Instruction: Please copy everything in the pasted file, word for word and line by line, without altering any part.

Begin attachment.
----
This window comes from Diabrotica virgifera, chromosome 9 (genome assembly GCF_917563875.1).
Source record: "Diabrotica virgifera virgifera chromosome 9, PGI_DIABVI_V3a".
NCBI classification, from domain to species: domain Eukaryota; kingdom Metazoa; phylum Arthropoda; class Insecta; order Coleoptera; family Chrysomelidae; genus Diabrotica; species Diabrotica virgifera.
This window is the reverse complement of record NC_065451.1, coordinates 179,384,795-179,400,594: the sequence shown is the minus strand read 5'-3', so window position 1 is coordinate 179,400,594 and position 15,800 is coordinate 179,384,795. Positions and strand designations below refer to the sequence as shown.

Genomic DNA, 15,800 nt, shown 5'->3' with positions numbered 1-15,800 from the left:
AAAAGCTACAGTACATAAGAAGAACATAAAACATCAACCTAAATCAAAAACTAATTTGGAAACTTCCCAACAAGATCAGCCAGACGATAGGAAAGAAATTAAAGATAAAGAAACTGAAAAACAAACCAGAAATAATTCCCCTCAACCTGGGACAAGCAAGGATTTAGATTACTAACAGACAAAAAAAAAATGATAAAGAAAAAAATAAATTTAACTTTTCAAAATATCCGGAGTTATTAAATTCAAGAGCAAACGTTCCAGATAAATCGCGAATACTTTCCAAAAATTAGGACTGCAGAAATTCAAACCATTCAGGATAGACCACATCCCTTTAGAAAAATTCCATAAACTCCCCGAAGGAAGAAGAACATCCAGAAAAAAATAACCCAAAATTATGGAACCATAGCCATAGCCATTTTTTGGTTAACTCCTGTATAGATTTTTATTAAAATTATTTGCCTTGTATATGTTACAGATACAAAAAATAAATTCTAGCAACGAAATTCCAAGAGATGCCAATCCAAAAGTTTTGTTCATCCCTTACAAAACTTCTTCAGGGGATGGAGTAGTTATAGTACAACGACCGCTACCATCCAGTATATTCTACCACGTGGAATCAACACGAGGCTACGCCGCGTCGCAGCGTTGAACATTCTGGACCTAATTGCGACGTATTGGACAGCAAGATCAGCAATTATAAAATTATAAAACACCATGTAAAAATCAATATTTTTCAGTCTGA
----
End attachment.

This window comes from Diabrotica virgifera, chromosome 9 (genome assembly GCF_917563875.1).
Source record: "Diabrotica virgifera virgifera chromosome 9, PGI_DIABVI_V3a".
NCBI classification, from domain to species: domain Eukaryota; kingdom Metazoa; phylum Arthropoda; class Insecta; order Coleoptera; family Chrysomelidae; genus Diabrotica; species Diabrotica virgifera.
This window is the reverse complement of record NC_065451.1, coordinates 179,384,795-179,400,594: the sequence shown is the minus strand read 5'-3', so window position 1 is coordinate 179,400,594 and position 15,800 is coordinate 179,384,795. Positions and strand designations below refer to the sequence as shown.

Genomic DNA, 15,800 nt, shown 5'->3' with positions numbered 1-15,800 from the left:
AAAAGCTACAGTACATAAGAAGAACATAAAACATCAACCTAAATCAAAAACTAATTTGGAAACTTCCCAACAAGATCAGCCAGACGATAGGAAAGAAATTAAAGATAAAGAAACTGAAAAACAAACCAGAAATAATTCCCCTCAACCTGGGACAAGCAAGGATTTAGATTACTAACAGACAAAAAAAAAATGATAAAGAAAAAAATAAATTTAACTTTTCAAAATATCCGGAGTTATTAAATTCAAGAGCAAACGTTCCAGATAAATCGCGAATACTTTCCAAAAATTAGGACTGCAGAAATTCAAACCATTCAGGATAGACCACATCCCTTTAGAAAAATTCCATAAACTCCCCGAAGGAAGAAGAACATCCAGAAAAAAATAACCCAAAATTATGGAACCATAGCCATAGCCATTTTTTGGTTAACTCCTGTATAGATTTTTATTAAAATTATTTGCCTTGTATATGTTACAGATACAAAAAATAAATTCTAGCAACGAAATTCCAAGAGATGCCAATCCAAAAGTTTTGTTCATCCCTTACAAAACTTCTTCAGGGGATGGAGTAGTTATAGTACAACGACCGCTACCATCCAGTATATTCTACCACGTGGAATCAACACGAGGCTACGCCGCGTCGCAGCGTTGAACATTCTGGACCTAATTGCGACGTATTGGACAGCAAGATCAGCAATTATAAAATTATAAAACACCATGTAAAAATCAATATTTTTCAGTCTGA